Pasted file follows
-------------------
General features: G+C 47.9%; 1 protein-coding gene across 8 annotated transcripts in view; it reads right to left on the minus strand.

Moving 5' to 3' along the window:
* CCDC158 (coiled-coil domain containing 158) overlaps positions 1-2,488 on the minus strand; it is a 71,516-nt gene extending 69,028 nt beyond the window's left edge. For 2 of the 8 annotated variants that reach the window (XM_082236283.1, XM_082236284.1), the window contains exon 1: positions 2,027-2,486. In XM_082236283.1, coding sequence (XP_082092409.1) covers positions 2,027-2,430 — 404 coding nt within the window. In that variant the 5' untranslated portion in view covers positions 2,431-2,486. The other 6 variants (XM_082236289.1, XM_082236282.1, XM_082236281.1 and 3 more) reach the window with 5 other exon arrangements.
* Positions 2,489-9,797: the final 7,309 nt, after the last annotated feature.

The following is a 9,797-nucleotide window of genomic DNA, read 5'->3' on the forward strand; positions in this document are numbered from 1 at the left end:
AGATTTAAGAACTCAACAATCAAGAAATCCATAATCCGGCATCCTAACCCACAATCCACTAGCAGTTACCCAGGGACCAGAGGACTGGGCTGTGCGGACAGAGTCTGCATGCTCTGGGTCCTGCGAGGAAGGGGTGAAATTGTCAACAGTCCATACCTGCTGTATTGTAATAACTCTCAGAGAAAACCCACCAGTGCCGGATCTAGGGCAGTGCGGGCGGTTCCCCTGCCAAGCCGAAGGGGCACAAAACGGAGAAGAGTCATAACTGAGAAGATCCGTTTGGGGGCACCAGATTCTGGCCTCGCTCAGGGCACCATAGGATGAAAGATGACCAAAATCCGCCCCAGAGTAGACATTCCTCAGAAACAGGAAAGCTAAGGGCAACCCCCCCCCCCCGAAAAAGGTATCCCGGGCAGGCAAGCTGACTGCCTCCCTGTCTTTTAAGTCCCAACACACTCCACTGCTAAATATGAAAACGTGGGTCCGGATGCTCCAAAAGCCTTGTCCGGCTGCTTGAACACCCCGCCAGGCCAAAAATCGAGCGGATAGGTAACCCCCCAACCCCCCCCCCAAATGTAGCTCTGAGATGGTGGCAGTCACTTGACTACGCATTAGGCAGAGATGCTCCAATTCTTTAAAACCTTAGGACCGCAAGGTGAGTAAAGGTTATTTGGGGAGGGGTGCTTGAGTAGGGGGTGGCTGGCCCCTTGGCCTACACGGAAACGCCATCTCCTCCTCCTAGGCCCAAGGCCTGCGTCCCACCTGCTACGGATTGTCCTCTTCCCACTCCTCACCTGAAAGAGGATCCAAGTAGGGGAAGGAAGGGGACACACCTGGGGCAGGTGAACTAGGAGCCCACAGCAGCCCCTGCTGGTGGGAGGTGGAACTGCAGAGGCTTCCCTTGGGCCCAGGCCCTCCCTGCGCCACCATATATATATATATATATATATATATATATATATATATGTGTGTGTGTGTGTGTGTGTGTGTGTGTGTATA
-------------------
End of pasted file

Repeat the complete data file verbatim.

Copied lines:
General features: G+C 47.9%; 1 protein-coding gene across 8 annotated transcripts in view; it reads right to left on the minus strand.

Moving 5' to 3' along the window:
* CCDC158 (coiled-coil domain containing 158) overlaps positions 1-2,488 on the minus strand; it is a 71,516-nt gene extending 69,028 nt beyond the window's left edge. For 2 of the 8 annotated variants that reach the window (XM_082236283.1, XM_082236284.1), the window contains exon 1: positions 2,027-2,486. In XM_082236283.1, coding sequence (XP_082092409.1) covers positions 2,027-2,430 — 404 coding nt within the window. In that variant the 5' untranslated portion in view covers positions 2,431-2,486. The other 6 variants (XM_082236289.1, XM_082236282.1, XM_082236281.1 and 3 more) reach the window with 5 other exon arrangements.
* Positions 2,489-9,797: the final 7,309 nt, after the last annotated feature.

The following is a 9,797-nucleotide window of genomic DNA, read 5'->3' on the forward strand; positions in this document are numbered from 1 at the left end:
AGATTTAAGAACTCAACAATCAAGAAATCCATAATCCGGCATCCTAACCCACAATCCACTAGCAGTTACCCAGGGACCAGAGGACTGGGCTGTGCGGACAGAGTCTGCATGCTCTGGGTCCTGCGAGGAAGGGGTGAAATTGTCAACAGTCCATACCTGCTGTATTGTAATAACTCTCAGAGAAAACCCACCAGTGCCGGATCTAGGGCAGTGCGGGCGGTTCCCCTGCCAAGCCGAAGGGGCACAAAACGGAGAAGAGTCATAACTGAGAAGATCCGTTTGGGGGCACCAGATTCTGGCCTCGCTCAGGGCACCATAGGATGAAAGATGACCAAAATCCGCCCCAGAGTAGACATTCCTCAGAAACAGGAAAGCTAAGGGCAACCCCCCCCCCCCGAAAAAGGTATCCCGGGCAGGCAAGCTGACTGCCTCCCTGTCTTTTAAGTCCCAACACACTCCACTGCTAAATATGAAAACGTGGGTCCGGATGCTCCAAAAGCCTTGTCCGGCTGCTTGAACACCCCGCCAGGCCAAAAATCGAGCGGATAGGTAACCCCCCAACCCCCCCCCCAAATGTAGCTCTGAGATGGTGGCAGTCACTTGACTACGCATTAGGCAGAGATGCTCCAATTCTTTAAAACCTTAGGACCGCAAGGTGAGTAAAGGTTATTTGGGGAGGGGTGCTTGAGTAGGGGGTGGCTGGCCCCTTGGCCTACACGGAAACGCCATCTCCTCCTCCTAGGCCCAAGGCCTGCGTCCCACCTGCTACGGATTGTCCTCTTCCCACTCCTCACCTGAAAGAGGATCCAAGTAGGGGAAGGAAGGGGACACACCTGGGGCAGGTGAACTAGGAGCCCACAGCAGCCCCTGCTGGTGGGAGGTGGAACTGCAGAGGCTTCCCTTGGGCCCAGGCCCTCCCTGCGCCACCATATATATATATATATATATATATATATATATATATATGTGTGTGTGTGTGTGTGTGTGTGTGTGTGTATA